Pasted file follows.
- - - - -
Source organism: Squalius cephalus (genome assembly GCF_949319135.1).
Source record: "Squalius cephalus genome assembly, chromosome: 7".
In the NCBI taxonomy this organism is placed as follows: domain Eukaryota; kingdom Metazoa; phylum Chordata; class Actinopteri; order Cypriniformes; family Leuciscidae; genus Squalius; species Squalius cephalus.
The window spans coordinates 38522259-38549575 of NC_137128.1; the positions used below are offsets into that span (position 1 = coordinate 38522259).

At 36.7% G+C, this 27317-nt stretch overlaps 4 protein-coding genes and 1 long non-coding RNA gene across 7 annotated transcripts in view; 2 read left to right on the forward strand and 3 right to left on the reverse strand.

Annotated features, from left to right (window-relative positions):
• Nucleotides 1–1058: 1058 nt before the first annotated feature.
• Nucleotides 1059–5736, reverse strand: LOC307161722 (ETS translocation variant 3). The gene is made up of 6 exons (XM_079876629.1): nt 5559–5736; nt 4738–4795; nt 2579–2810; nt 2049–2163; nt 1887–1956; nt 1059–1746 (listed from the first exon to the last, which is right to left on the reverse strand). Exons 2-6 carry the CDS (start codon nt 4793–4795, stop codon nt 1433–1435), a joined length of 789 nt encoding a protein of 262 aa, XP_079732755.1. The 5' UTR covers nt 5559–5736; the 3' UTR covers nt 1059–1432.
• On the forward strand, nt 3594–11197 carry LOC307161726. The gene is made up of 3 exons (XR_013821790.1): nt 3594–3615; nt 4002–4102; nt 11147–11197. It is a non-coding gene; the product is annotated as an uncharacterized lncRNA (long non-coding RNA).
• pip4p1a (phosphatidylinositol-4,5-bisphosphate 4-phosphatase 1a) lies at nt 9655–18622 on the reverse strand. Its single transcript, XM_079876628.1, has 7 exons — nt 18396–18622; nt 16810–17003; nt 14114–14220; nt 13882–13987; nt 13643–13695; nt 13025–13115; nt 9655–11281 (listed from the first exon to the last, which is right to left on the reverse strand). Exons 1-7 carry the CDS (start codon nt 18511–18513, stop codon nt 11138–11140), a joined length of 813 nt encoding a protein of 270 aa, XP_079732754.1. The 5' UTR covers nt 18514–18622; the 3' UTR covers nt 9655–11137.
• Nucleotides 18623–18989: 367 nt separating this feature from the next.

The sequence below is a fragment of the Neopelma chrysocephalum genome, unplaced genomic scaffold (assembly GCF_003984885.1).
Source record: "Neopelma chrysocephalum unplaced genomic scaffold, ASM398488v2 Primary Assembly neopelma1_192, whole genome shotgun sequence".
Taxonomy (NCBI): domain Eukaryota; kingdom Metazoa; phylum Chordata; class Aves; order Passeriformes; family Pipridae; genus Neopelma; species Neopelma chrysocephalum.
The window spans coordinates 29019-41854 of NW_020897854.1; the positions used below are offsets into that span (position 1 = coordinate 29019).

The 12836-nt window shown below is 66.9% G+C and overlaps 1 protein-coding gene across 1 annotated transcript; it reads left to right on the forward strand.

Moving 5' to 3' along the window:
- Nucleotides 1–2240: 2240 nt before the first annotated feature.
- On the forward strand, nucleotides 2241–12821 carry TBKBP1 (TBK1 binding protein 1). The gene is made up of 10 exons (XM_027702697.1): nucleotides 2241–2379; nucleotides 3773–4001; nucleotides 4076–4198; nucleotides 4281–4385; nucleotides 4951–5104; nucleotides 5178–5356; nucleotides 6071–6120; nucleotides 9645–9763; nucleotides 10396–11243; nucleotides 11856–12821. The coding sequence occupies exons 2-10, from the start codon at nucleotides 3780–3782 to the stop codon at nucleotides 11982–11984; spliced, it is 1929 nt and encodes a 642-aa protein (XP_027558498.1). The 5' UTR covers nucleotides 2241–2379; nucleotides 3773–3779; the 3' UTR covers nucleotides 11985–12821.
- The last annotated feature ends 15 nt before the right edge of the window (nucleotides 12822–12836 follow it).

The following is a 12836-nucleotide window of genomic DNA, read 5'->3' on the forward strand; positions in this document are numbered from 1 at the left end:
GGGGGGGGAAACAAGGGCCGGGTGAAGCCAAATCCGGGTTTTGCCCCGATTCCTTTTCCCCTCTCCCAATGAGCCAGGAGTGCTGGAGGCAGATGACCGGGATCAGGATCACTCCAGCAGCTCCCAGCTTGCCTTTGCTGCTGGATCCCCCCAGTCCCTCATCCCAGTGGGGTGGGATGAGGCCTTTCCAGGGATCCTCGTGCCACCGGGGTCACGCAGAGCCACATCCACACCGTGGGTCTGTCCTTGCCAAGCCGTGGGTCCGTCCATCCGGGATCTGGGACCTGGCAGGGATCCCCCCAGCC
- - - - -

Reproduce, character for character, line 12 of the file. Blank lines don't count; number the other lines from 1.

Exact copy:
The sequence below is a fragment of the Neopelma chrysocephalum genome, unplaced genomic scaffold (assembly GCF_003984885.1).